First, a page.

Reliance to pay Atlas $1.7 bln for Marcellus stake
Indian energy giant Reliance Industries will pay $1.7 billion to form a joint venture at one of the most promising c in the US with Atlas Energy, becoming the latest foreign company to invest in shale plays that are expected to be very lucrative.business Updated: Apr 10, 2010 08:53 IST
Indian energy giant Reliance Industries will pay $1.7 billion to form a joint venture at one of the most promising natural gas deposit regions in the U.S. with Atlas Energy, becoming the latest foreign company to invest in shale plays that are expected to be very lucrative.
Reliance, controlled by billionaire Mukesh Ambani, has been working hard to expand its presence outside India, break into new markets and broaden its various businesses including refining, oil and gas exploration and petrochemicals.
India's largest listed firm will pick up a 40 percent stake in Atlas's operations in the booming Marcellus Shale -- a gas project that spans parts of Pennsylvania, West Virginia and New York in the United States and which, according to some geologists, could hold enough natural gas to satisfy U.S. demand for a decade.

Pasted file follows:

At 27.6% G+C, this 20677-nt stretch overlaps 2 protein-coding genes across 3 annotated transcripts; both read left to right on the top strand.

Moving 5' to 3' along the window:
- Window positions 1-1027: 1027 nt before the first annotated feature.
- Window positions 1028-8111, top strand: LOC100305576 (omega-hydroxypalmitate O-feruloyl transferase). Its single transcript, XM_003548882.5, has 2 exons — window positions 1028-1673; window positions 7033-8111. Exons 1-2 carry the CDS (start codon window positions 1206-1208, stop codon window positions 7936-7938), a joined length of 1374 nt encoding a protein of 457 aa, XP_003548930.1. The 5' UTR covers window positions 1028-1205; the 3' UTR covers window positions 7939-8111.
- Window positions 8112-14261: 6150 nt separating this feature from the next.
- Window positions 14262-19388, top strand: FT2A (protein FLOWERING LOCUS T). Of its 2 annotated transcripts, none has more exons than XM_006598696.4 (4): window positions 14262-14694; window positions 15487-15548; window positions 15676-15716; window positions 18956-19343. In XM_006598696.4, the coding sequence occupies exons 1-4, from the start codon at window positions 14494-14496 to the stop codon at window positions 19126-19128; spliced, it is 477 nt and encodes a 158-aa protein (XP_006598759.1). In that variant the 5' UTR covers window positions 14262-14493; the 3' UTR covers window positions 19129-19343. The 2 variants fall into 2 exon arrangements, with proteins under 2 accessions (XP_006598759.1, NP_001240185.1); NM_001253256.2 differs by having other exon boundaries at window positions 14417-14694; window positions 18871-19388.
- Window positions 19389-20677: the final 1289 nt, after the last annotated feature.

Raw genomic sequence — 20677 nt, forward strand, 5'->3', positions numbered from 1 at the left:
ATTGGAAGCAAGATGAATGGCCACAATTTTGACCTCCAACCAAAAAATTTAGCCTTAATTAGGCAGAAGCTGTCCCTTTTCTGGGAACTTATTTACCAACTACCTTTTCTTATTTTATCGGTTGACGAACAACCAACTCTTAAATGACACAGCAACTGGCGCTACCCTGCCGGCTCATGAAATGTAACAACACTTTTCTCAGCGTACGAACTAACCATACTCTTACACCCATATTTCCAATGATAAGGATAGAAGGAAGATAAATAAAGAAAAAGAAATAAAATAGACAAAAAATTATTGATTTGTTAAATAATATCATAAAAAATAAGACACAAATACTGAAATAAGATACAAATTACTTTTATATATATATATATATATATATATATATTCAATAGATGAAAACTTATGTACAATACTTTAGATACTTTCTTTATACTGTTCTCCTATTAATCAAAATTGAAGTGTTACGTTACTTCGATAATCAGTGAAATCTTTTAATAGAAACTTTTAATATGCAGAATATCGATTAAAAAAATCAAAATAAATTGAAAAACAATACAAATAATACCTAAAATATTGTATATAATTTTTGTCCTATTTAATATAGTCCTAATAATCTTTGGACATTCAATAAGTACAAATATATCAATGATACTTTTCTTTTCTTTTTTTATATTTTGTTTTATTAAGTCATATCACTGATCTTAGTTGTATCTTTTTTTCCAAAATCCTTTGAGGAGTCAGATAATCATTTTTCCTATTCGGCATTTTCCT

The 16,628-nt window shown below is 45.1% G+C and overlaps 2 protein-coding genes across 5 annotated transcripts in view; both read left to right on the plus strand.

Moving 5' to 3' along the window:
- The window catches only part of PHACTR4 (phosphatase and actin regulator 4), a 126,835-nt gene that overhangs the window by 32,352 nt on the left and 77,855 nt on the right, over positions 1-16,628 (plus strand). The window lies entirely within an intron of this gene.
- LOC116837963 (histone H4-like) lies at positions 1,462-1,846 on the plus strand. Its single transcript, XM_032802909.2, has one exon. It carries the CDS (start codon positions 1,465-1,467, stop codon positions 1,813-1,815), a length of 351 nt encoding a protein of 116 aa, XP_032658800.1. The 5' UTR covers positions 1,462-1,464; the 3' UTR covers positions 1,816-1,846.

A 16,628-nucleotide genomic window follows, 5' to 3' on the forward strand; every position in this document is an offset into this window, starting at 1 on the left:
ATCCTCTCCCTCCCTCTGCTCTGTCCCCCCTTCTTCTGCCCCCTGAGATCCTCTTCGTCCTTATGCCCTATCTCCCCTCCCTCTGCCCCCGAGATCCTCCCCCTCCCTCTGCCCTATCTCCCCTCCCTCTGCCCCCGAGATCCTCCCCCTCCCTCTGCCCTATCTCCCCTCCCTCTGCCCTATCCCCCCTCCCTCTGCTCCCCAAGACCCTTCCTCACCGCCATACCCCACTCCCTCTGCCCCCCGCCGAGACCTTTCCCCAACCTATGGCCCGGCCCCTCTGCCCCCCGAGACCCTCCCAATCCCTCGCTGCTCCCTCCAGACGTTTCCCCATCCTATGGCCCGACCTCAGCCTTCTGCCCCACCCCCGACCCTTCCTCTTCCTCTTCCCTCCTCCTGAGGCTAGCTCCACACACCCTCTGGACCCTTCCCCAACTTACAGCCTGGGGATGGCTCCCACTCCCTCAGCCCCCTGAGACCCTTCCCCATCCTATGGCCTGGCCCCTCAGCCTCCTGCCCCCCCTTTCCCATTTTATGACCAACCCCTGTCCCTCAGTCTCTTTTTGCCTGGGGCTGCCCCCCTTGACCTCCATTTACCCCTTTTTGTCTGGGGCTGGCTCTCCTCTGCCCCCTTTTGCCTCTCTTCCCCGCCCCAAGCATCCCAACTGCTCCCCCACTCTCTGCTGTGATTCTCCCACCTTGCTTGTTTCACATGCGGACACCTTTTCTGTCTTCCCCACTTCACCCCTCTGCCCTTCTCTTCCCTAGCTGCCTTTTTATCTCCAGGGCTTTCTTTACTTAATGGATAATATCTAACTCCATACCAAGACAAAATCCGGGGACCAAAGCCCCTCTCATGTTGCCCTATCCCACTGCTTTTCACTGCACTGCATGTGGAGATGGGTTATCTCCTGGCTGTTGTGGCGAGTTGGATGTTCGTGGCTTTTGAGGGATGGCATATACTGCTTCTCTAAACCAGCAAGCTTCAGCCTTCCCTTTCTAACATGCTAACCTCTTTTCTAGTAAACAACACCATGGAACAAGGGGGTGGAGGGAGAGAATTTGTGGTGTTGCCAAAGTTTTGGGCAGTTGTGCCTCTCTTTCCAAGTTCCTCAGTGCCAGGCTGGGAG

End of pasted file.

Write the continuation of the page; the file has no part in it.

With this move it joins a number of international oil companies including BP Plc, Total, Statoil and Mitsui & Co who have bought into shales, rock formations that could hold vast amounts of natural gas.
While the shale formations have proven to be lucrative, they are also very expensive to develop and environmentally sensitive. The joint ventures have given the independent oil companies who own much of the acreage in these areas access to capital and should allow foreign oil companies to pick up expertise in new drilling techniques developed for the shales.
"This marks Reliance's foray into a totally new venture altogether. Reliance is going to generate a lot of cash flows going ahead and investments in shale gas could be a good growth opportunity," said Deepak Pareek, oil and gas analyst with Angel Broking.
Reliance Chairman Ambani, who according to Forbes is the world's fourth-richest man with a net worth of $29 billion, has made no secret of the firm's overseas ambitions as the company has raised a war chest of $2 billion by selling stock in recent months.
But Reliance, founded by Ambani's father Dhirubhai, a school teacher's son, had not met with much success until now in its foreign takeover attempts.